Let’s call this what it is. The FCC chairman was a lobbyist for several of the large communications companies. THAT is the reason he holds the post. So the fact that he wants to give the big money what they want is absolutely no surprise. It is yet another case of the American public getting a shake down from big corporations

    This will end badly for consumers. There is no doubt in my mind. Even if they don’t get it now it is just a matter of time before they “influence” the policy and law makers to do their bidding. Google – at the moment – shows how ludicrous the idea of the “fast lanes”. There is a never ending squeeze from corporations that is “in the interest” of stock holders. Companies think that they can never have a bad quarter. If they do they fire the CEOs and get one that is willing to screw his fellow American because he/she will get paid and hundreds to thousands of times more than the people that work for them. Employees are powerless to do or say anything for fear of losing their job. Corporations are having it “their way”. They have the SCOTUS making rulings that allow them to bury issues with money to influence the outcome. They have lawmakers in their pockets for campaign contributions. They have a political party that believes corporations can do no wrong and most of all, they are held unaccountable when they do.

    Readers, PLEASE write the FCC expressing your position on this very important issue. What really needs to happen is the internet needs to be regulated and run like any other utility. The idea that the internet is NOT a utility is like calling a dog a cat.

  7. If Google Fiber can expand like madmen then Netflix and others wont need to strike deals with the others. They can just “recommend” Google Fiber for optimum performance.

    Better for EVERYONE except the lame ISPs like Comcast, Time Warner, ATT, and Verizon.

  8. Bruce S. Woodcock

    Could you do a follow-up article? Because I don’t think Google is being honest. No, hear me out on this.

    1. “(This doesn’t involve any deals to prioritize their video ‘packets’ over others or otherwise discriminate among Internet traffic — we don’t do that.)”

    2. “We give companies like Netflix and Akamai free access to space and power in our facilities and they provide their own content servers. We don’t make money from peering or colocation;”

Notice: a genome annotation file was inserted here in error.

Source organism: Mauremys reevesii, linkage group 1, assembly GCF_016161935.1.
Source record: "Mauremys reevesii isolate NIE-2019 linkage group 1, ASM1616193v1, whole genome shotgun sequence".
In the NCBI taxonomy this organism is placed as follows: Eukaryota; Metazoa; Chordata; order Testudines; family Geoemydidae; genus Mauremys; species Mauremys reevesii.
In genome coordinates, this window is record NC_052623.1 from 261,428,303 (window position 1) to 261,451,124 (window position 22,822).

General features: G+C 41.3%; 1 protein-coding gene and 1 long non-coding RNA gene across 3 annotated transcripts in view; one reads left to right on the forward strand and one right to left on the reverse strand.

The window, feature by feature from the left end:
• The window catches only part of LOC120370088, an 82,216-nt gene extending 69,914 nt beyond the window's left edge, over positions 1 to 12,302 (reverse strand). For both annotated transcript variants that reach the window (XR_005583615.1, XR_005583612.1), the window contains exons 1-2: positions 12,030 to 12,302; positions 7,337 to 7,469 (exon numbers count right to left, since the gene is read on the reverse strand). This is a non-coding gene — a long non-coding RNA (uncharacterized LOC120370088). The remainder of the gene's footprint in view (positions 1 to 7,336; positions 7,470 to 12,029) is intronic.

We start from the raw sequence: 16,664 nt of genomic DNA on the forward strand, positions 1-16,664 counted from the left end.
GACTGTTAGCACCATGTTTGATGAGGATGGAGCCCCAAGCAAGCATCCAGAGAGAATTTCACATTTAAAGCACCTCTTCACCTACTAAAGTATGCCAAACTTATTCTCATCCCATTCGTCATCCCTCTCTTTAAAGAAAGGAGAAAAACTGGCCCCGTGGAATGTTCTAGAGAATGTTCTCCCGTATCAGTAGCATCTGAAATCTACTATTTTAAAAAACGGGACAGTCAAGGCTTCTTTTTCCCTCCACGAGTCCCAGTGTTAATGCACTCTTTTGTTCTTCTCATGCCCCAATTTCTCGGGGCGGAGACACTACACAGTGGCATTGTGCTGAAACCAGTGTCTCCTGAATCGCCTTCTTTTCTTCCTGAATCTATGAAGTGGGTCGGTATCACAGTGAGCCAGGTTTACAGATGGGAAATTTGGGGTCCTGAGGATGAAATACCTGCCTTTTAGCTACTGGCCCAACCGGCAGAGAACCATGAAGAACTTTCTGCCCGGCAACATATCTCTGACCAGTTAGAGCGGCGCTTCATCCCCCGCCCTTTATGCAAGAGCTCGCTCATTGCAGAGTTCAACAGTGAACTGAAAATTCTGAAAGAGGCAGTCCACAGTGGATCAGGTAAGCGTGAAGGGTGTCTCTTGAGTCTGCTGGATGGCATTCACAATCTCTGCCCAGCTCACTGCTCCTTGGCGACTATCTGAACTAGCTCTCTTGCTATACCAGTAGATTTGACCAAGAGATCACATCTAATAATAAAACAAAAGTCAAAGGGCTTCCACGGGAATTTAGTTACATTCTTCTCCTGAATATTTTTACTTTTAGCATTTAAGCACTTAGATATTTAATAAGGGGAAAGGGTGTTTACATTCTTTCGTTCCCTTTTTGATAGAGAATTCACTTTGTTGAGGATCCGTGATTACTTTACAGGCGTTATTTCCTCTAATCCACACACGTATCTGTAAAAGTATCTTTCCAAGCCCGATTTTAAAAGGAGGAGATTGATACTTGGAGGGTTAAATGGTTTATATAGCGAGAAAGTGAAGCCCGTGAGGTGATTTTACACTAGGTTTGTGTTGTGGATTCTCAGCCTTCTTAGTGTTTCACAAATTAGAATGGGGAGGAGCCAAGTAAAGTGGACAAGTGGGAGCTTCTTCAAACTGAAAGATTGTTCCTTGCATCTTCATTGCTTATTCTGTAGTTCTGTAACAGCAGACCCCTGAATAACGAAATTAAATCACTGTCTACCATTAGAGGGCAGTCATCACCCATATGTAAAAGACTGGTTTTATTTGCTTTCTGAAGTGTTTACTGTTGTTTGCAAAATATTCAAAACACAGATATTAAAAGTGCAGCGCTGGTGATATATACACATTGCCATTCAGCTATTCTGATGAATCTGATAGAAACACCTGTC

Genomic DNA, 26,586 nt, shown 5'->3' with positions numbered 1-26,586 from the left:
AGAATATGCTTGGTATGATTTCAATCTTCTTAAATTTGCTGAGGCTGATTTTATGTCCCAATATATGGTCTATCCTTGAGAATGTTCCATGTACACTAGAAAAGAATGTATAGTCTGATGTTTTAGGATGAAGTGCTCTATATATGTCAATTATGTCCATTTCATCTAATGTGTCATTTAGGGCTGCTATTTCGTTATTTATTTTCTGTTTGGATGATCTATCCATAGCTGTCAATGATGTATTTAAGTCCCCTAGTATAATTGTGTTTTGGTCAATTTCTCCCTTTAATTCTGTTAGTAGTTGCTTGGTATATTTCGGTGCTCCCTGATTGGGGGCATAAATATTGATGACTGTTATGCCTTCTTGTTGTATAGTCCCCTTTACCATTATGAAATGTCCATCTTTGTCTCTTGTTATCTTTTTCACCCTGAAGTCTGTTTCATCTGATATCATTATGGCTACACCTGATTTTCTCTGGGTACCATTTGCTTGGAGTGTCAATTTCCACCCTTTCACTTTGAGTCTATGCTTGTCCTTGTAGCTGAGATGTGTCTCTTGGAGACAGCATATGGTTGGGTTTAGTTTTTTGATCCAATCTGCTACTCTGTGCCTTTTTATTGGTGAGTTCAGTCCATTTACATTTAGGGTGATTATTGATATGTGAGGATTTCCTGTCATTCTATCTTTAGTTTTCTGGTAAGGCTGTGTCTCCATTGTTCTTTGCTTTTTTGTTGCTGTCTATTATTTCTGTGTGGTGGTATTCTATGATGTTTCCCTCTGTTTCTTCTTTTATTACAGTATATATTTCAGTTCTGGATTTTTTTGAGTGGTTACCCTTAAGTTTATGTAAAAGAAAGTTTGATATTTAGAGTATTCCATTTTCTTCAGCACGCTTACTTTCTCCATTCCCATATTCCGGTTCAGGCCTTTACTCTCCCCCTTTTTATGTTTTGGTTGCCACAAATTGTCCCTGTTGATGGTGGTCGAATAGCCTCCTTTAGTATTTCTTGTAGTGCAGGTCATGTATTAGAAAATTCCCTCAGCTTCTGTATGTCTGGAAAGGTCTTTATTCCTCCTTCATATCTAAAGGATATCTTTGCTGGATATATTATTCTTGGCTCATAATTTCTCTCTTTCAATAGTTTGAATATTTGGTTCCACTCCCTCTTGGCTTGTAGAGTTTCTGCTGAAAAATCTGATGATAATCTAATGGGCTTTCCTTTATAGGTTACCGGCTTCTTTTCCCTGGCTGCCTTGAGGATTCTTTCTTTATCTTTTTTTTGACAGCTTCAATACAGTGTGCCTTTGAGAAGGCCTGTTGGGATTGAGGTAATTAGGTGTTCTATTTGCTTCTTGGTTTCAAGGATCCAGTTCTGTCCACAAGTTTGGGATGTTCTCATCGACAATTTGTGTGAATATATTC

3. “But we also don’t charge because it’s really a win-win-win situation”.

    So, if the don’t discriminate on content providers, AND they don’t charge for colocation, which can’t ANYONE co-locate with them? Can I call up Google and get free co-location for my personal website server? If the answer is no, that only content providers Google deems worthy are allowed, then they ARE discriminating. They DO have a deal – a free one, which I can’t get – that gives a priority “express lane” to content providers like Netflix and Akamai, over my own content being served up by some fly-by-night second rate web service.

    • Gary Ross

      Yes you are right but does your website server provide for everyone? The idea that anyone with a server having the same status as Netflix or Akamai would become a logistical nightmare for Google.

  9. Jason Whisnant

    Don’t brag about it until you get it to us Google. Spread that fiber around man!! You have a plant in Lenoir NC, were given millions in tax breaks and haven’t provided us anything….

  10. Thundal Archsys

    Some people say they fear Google ruling the world… but from the looks of things, I’d argue they might well do a better job of it.

  11. Matt W

    Google is a content provider first, then an ISP. Anyone heard of YouTube? Google would shoot it self in the foot if it started charging for peering. Not really a story other than it was ill conceived to say anything. Other ISPs are only offering more ports closer to the edge for faster speeds. Line cards start at 80k, +fiber, +labor, +cooling. The cost is enormous, and when your at the edge it is multiplied by many edge locations. Why would any for profit company expect to have another company provide that for free?

    • And Comcast isn’t a content provider? Time Warner isn’t? Comcast is conducting disgusting protection racket behavior, and pocketing ridiculous profits so it’s nice that Google is confirming that they’re not going to indulge in the same evil practices.

    • The “other company” does not provide that for free. The “other company” gets paid by their customers to provide that service (access to the content providers).